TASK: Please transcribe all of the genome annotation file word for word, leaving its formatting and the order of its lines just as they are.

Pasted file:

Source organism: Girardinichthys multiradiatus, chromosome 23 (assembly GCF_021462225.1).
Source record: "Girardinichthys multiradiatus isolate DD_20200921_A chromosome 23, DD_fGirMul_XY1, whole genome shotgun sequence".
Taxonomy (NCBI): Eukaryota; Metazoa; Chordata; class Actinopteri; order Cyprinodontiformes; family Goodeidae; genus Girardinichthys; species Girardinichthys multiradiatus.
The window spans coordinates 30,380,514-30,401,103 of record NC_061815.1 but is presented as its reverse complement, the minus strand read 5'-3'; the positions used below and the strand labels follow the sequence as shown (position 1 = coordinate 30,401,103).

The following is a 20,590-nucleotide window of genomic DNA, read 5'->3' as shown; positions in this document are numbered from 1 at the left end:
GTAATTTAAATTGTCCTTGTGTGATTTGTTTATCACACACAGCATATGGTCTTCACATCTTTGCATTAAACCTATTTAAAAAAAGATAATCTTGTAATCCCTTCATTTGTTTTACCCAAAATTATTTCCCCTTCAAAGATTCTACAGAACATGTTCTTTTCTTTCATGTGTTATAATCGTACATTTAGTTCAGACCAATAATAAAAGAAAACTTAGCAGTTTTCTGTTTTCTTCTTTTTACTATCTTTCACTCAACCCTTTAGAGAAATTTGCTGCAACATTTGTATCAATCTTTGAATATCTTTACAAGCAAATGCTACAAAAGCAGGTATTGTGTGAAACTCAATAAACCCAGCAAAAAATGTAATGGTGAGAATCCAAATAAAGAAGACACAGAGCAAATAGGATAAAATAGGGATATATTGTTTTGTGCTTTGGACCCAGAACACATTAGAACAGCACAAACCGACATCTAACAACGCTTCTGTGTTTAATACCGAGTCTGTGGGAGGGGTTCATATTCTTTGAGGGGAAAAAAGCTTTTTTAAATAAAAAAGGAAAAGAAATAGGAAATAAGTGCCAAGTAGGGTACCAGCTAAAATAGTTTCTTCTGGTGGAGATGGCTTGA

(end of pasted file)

Source organism: Girardinichthys multiradiatus, chromosome 23 (assembly GCF_021462225.1).
Source record: "Girardinichthys multiradiatus isolate DD_20200921_A chromosome 23, DD_fGirMul_XY1, whole genome shotgun sequence".
Taxonomy (NCBI): Eukaryota; Metazoa; Chordata; class Actinopteri; order Cyprinodontiformes; family Goodeidae; genus Girardinichthys; species Girardinichthys multiradiatus.
The window spans coordinates 30,380,514-30,401,103 of record NC_061815.1 but is presented as its reverse complement, the minus strand read 5'-3'; the positions used below and the strand labels follow the sequence as shown (position 1 = coordinate 30,401,103).

The following is a 20,590-nucleotide window of genomic DNA, read 5'->3' as shown; positions in this document are numbered from 1 at the left end:
GTAATTTAAATTGTCCTTGTGTGATTTGTTTATCACACACAGCATATGGTCTTCACATCTTTGCATTAAACCTATTTAAAAAAAGATAATCTTGTAATCCCTTCATTTGTTTTACCCAAAATTATTTCCCCTTCAAAGATTCTACAGAACATGTTCTTTTCTTTCATGTGTTATAATCGTACATTTAGTTCAGACCAATAATAAAAGAAAACTTAGCAGTTTTCTGTTTTCTTCTTTTTACTATCTTTCACTCAACCCTTTAGAGAAATTTGCTGCAACATTTGTATCAATCTTTGAATATCTTTACAAGCAAATGCTACAAAAGCAGGTATTGTGTGAAACTCAATAAACCCAGCAAAAAATGTAATGGTGAGAATCCAAATAAAGAAGACACAGAGCAAATAGGATAAAATAGGGATATATTGTTTTGTGCTTTGGACCCAGAACACATTAGAACAGCACAAACCGACATCTAACAACGCTTCTGTGTTTAATACCGAGTCTGTGGGAGGGGTTCATATTCTTTGAGGGGAAAAAAGCTTTTTTAAATAAAAAAGGAAAAGAAATAGGAAATAAGTGCCAAGTAGGGTACCAGCTAAAATAGTTTCTTCTGGTGGAGATGGCTTGA